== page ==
Question 1. Vouchers are often provided for individuals and families who are in need of emergency assistance. Does the introduction of the GST mean that these vouchers will buy 10% less on some items? Is it better for the charity to purchase the items rather than give vouchers even though there will be an extra cost in areas such as storage, transport and administrative arrangements.
The introduction of the GST may mean that a voucher will purchase less of some items. Many items will be cheaper after the GST has commenced. Charities will be able to claim input tax credits for the purchase of items as well as the costs associated with the storage, transport and administrative arrangements.
Question 2. When a charity pays for electricity, phone bills and other things for people are they entitled to input tax credits for GST charged on the supplies?
Non-interpretative – straight application of the law
When a charity pays a bill on behalf of a person in need, the charity is paying the account as a 'third party' and is not making an acquisition of anything. As the supply of the electricity or telephone service is made to the person and not to the charity, the charity is not entitled to an input tax credit.
Similarly, a charity is not entitled to an input tax credit where it purchases a voucher (with a stated money value) from a retailer and gives the voucher to someone for them to purchase goods or services. GST is not payable when the voucher is purchased and any taxable supply of goods or services on redemption of the voucher is made to the person using the voucher and not to the charity. If the charity gives the person cash as an alternative to a voucher any goods or services purchased by the person with the cash are also supplied to the person and not to the charity.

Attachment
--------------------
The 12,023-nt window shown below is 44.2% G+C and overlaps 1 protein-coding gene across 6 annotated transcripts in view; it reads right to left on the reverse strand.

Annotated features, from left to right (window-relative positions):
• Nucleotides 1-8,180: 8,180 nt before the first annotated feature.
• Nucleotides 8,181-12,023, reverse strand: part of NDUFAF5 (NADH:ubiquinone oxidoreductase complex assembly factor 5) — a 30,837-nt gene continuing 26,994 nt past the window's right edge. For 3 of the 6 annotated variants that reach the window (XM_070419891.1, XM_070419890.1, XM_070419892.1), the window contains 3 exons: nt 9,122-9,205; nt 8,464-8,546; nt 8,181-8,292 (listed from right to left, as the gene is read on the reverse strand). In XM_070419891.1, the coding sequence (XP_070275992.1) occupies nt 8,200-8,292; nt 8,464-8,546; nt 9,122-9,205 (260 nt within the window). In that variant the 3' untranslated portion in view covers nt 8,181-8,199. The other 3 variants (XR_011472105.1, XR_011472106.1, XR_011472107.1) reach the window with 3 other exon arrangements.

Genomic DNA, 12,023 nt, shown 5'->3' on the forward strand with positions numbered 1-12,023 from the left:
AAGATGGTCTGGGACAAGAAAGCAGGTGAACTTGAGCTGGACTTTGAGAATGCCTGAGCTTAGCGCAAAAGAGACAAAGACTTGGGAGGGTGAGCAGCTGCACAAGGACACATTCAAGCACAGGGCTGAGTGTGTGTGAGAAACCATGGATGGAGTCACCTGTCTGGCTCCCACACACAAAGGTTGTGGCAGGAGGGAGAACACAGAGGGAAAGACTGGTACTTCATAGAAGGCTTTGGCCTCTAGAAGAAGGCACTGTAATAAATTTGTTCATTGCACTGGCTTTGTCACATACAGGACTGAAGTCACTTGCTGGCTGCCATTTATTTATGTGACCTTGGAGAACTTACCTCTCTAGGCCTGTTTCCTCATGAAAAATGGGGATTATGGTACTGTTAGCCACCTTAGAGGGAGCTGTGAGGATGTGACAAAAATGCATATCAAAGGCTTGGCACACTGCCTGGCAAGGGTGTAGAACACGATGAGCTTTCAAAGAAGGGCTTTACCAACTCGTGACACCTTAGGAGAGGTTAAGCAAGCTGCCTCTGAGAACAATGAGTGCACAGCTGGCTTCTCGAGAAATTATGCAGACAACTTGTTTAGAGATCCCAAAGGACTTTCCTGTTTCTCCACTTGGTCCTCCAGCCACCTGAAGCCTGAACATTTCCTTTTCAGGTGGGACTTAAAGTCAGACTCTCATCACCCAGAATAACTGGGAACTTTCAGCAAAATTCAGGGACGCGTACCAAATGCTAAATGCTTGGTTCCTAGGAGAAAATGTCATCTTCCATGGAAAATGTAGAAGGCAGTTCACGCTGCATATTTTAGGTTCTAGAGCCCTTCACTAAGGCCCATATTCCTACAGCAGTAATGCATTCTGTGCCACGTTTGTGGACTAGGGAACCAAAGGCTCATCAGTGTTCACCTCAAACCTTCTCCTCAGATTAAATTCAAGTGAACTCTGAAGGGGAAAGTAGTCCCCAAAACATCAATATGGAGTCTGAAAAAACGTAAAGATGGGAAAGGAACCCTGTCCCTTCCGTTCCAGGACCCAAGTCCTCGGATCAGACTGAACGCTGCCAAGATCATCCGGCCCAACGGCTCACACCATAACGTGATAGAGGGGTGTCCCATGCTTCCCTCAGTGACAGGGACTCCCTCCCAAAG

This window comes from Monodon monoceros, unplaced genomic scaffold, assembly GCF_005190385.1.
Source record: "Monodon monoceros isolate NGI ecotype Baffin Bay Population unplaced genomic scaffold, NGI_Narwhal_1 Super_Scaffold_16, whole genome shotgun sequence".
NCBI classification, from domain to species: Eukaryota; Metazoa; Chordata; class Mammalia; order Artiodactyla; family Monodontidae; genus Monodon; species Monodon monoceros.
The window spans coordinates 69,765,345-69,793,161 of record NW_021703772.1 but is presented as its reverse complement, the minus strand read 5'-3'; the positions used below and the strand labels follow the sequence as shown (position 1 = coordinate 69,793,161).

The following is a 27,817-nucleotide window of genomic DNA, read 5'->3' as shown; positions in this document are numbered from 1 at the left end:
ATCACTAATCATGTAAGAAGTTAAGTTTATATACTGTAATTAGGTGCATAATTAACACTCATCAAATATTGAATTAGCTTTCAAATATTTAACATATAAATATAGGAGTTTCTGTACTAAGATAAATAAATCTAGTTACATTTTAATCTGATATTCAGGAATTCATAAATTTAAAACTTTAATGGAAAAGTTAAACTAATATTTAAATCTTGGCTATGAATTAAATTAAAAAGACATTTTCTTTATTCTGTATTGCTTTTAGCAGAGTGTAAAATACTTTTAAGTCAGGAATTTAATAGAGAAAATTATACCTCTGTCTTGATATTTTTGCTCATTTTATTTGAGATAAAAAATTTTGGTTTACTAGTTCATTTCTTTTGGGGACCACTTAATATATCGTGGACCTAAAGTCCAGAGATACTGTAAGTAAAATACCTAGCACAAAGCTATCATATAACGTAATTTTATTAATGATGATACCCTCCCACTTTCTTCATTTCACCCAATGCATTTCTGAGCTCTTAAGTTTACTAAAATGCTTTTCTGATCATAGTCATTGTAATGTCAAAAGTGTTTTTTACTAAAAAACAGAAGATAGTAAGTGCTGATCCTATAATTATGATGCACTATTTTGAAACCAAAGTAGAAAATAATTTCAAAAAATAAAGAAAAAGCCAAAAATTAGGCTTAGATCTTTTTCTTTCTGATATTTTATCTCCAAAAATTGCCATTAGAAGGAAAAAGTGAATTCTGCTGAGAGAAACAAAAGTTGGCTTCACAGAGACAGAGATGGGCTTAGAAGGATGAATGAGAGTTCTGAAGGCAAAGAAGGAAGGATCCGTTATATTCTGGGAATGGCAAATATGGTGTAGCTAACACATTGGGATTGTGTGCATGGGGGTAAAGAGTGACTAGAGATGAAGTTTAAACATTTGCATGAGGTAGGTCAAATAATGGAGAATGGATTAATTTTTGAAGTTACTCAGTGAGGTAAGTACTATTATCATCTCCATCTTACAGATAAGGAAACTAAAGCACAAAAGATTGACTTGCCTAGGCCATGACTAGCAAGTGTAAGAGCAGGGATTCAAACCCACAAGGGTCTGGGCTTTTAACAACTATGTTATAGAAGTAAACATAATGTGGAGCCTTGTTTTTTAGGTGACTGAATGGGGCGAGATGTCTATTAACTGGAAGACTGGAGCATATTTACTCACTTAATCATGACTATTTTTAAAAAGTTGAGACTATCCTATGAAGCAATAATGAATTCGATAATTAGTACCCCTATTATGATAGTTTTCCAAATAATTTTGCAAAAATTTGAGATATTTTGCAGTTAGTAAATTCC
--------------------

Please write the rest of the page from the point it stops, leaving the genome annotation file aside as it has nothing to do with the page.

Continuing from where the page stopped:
The case is different if a charity has an agreement with a retailer that requires the retailer to provide certain individuals with goods or services upon presentation by the individuals to the retailer of an appropriate authority from the charity. After provision of the goods (or services) to the individuals, the retailer sends the authority and the tax invoice to the charity for payment. Under the agreement the supply of the goods (or services) is made to the charity even though the agreement requires the goods (or services) to be provided to the individuals. As the charity makes an acquisition of the goods (or services) it will be entitled to an input tax credit for any GST payable on those goods (or services).
If the agreement between the charity and the retailer merely states that the charity will pay for some or all of the supply by the retailer to the individual, this is an example of a payment as a 'third party'. The charity would not make an acquisition of anything and would not be entitled to an input tax credit.
The issue of third party payments is covered in some detail in GST Ruling Supplies GSTR 2006/9External Link.
End of attention